The essence of the Yiddish spirit and American musical theatre
In 2007, as part of the Festival d’Île-de-France, the Sirba Octet worked with Isabelle Georges, the multi-talented singer, dancer and actress known to anglophone audiences as a ‘triple threat’, to produce Du Shtetl à New York. The show charts the journey made by millions of Eastern Europeans from their shtetls, or villages, to New York – melting pot of musical influences from all over the world. The show was inspired by Fabienne Rousso-Lenoir’s documentary Du Shtetl à Broadway and celebrates heredity and inheritance, an important foundation of the Yiddish community.
From the end of the 19th century to the Second World War more than two millions Eastern European Jews left their shtetls and emigrated to the USA to escape antisemitism and find happiness in America. They fled poverty only to find misery and social isolation in America. In the face of such disappointment, however, they did not look back. The Jewish people integrated through their art. Their music became a unifying outlet for their creativity. Musical forms became entwined and the path to integration lay open. Even their names took on an American twang – Gershowitz became Gershwin, Rogazinsky became Rodgers, Asa Yoelson became Al Jolson.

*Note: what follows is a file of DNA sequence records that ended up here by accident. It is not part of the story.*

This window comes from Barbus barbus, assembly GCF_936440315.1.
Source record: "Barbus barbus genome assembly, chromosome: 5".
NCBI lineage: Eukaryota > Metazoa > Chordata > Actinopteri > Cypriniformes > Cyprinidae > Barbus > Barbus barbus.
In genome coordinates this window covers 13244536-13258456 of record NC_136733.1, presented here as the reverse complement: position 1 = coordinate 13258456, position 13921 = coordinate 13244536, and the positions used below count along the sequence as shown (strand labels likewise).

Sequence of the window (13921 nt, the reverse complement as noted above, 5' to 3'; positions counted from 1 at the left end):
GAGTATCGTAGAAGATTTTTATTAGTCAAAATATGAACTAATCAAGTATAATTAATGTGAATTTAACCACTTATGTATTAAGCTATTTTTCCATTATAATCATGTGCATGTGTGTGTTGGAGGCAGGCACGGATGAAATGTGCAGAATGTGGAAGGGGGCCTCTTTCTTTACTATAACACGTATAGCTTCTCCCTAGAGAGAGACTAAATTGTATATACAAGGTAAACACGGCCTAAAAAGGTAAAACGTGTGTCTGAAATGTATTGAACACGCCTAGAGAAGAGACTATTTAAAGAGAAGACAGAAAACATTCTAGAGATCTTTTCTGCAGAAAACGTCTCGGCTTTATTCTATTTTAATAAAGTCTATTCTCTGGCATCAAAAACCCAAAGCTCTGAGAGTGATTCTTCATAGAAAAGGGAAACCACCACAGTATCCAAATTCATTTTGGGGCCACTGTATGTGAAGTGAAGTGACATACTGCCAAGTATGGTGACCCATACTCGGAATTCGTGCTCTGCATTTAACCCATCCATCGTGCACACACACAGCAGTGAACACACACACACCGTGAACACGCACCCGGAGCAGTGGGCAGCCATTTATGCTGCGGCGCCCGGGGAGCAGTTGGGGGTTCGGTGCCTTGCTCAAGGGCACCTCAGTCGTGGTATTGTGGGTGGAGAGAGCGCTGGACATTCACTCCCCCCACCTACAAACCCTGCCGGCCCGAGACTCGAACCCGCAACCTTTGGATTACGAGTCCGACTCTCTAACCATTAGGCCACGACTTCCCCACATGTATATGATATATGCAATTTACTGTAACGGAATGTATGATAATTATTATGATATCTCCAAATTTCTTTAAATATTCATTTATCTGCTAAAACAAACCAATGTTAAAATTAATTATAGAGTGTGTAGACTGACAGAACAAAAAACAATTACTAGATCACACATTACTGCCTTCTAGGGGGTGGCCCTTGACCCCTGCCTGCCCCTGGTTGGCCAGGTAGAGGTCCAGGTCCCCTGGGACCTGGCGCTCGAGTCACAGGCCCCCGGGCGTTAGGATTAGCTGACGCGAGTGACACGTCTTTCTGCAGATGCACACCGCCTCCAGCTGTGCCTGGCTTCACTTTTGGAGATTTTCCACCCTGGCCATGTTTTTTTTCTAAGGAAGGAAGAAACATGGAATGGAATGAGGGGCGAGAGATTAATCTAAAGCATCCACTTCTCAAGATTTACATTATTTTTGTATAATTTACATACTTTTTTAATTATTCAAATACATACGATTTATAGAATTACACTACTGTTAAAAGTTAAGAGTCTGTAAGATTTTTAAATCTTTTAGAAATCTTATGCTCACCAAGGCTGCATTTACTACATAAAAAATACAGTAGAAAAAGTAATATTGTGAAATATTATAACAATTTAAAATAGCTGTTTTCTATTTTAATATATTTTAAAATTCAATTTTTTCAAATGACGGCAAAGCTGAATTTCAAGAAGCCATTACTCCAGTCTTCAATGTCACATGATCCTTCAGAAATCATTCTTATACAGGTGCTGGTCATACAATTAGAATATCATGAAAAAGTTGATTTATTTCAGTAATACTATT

And so were born some of the greatest jazz standards and stars of musical theatre. Du Shtetl à New York reunites the heroes of that epic venture, such as Irving Berlin, Harold Arlen, Jerry Bloch and Sophie Tucker, and explores their music from shtetl folk to well-loved standards of musical theatre’s golden age. The show sweeps through traditional tunes, lullabies, jazz and ragtime – from Bessarabye to Over the Rainbow, from Rozhinkes mit Mandlen to My Funny Valentine – delving into the roots of American music with astonishing artistry, heartfelt emotion and a flourish of tap shoes. Ameriké!
Du Shtetl à New York was produced for the 2007 Festival d’Ile-de-France and has since been performed at many festivals and in prestigious concert halls in France and abroad.